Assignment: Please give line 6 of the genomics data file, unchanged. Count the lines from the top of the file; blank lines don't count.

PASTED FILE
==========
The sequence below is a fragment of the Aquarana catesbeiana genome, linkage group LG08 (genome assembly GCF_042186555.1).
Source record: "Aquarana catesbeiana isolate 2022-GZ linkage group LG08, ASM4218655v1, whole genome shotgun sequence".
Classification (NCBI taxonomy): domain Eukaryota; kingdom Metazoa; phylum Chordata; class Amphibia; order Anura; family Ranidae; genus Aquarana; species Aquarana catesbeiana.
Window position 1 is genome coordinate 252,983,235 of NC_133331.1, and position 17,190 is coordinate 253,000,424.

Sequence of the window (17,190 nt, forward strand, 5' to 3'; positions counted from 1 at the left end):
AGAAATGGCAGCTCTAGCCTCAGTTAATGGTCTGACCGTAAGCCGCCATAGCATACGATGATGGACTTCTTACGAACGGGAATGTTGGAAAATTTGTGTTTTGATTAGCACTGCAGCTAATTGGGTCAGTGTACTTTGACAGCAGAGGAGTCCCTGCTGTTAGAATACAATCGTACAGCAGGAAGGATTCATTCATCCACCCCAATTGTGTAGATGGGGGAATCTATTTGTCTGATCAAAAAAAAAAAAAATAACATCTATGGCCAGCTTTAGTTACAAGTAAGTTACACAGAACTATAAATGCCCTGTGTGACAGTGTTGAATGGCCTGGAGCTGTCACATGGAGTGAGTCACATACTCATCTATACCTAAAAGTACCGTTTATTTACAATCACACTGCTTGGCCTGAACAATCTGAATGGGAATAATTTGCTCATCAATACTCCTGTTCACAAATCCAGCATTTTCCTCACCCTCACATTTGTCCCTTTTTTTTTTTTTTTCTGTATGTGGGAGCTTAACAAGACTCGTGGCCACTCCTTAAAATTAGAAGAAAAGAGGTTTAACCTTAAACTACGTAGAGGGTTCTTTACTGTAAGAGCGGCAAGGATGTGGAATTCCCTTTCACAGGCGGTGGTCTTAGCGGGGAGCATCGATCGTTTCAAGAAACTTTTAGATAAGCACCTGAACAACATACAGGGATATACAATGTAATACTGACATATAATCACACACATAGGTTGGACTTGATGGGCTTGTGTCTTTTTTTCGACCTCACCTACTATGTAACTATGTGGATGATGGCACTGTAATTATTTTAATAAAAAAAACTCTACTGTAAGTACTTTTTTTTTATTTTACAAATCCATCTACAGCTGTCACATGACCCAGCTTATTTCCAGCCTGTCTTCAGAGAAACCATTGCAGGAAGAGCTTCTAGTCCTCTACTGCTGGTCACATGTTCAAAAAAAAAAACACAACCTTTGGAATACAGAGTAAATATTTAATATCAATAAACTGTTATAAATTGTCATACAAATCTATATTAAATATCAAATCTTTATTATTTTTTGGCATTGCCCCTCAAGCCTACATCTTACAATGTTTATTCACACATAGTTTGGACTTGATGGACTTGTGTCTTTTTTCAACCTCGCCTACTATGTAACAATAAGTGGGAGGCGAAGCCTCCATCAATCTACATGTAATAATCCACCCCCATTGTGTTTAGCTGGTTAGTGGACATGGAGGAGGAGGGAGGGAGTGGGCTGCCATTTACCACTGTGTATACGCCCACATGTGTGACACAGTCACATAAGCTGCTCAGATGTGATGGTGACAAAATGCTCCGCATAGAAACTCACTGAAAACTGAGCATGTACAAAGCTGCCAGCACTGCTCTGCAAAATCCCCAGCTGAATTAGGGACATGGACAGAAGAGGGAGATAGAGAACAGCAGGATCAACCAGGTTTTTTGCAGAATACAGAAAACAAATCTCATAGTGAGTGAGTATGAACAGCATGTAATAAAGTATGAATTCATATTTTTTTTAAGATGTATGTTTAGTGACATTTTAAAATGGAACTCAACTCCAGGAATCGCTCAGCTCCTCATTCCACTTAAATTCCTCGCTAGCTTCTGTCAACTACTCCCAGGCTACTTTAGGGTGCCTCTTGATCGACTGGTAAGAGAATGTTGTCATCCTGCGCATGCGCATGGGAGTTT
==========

AGAAATGGCAGCTCTAGCCTCAGTTAATGGTCTGACCGTAAGCCGCCATAGCATACGATGATGGACTTCTTACGAACGGGAATGTTGGAAAATTTGTGTTTTGATTAGCACTGCAGCTAATTGGGTCAGTGTACTTTGACAGCAGAGGAGTCCCTGCTGTTAGAATACAATCGTACAGCAGGAAGGATTCATTCATCCACCCCAATTGTGTAGATGGGGGAATCTATTTGTCTGATCAAAAAAAAAAAAAATAACATCTATGGCCAGCTTTAGTTACAAGTAAGTTACACAGAACTATAAATGCCCTGTGTGACAGTGTTGAATGGCCTGGAGCTGTCACATGGAGTGAGTCACATACTCATCTATACCTAAAAGTACCGTTTATTTACAATCACACTGCTTGGCCTGAACAATCTGAATGGGAATAATTTGCTCATCAATACTCCTGTTCACAAATCCAGCATTTTCCTCACCCTCACATTTGTCCCTTTTTTTTTTTTTTTCTGTATGTGGGAGCTTAACAAGACTCGTGGCCACTCCTTAAAATTAGAAGAAAAGAGGTTTAACCTTAAACTACGTAGAGGGTTCTTTACTGTAAGAGCGGCAAGGATGTGGAATTCCCTTTCACAGGCGGTGGTCTTAGCGGGGAGCATCGATCGTTTCAAGAAACTTTTAGATAAGCACCTGAACAACATACAGGGATATACAATGTAATACTGACATATAATCACACACATAGGTTGGACTTGATGGGCTTGTGTCTTTTTTTCGACCTCACCTACTATGTAACTATGTGGATGATGGCACTGTAATTATTTTAATAAAAAAAACTCTACTGTAAGTACTTTTTTTTTATTTTACAAATCCATCTACAGCTGTCACATGACCCAGCTTATTTCCAGCCTGTCTTCAGAGAAACCATTGCAGGAAGAGCTTCTAGTCCTCTACTGCTGGTCACATGTTCAAAAAAAAAAACACAACCTTTGGAATACAGAGTAAATATTTAATATCAATAAACTGTTATAAATTGTCATACAAATCTATATTAAATATCAAATCTTTATTATTTTTTGGCATTGCCCCTCAAGCCTACATCTTACAATGTTTATTCACACATAGTTTGGACTTGATGGACTTGTGTCTTTTTTCAACCTCGCCTACTATGTAACAATAAGTGGGAGGCGAAGCCTCCATCAATCTACATGTAATAATCCACCCCCATTGTGTTTAGCTGGTTAGTGGACATGGAGGAGGAGGGAGGGAGTGGGCTGCCATTTACCACTGTGTATACGCCCACATGTGTGACACAGTCACATAAGCTGCTCAGATGTGATGGTGACAAAATGCTCCGCATAGAAACTCACTGAAAACTGAGCATGTACAAAGCTGCCAGCACTGCTCTGCAAAATCCCCAGCTGAATTAGGGACATGGACAGAAGAGGGAGATAGAGAACAGCAGGATCAACCAGGTTTTTTGCAGAATACAGAAAACAAATCTCATAGTGAGTGAGTATGAACAGCATGTAATAAAGTATGAATTCATATTTTTTTTAAGATGTATGTTTAGTGACATTTTAAAATGGAACTCAACTCCAGGAATCGCTCAGCTCCTCATTCCACTTAAATTCCTCGCTAGCTTCTGTCAACTACTCCCAGGCTACTTTAGGGTGCCTCTTGATCGACTGGTAAGAGAATGTTGTCATCCTGCGCATGCGCATGGGAGTTT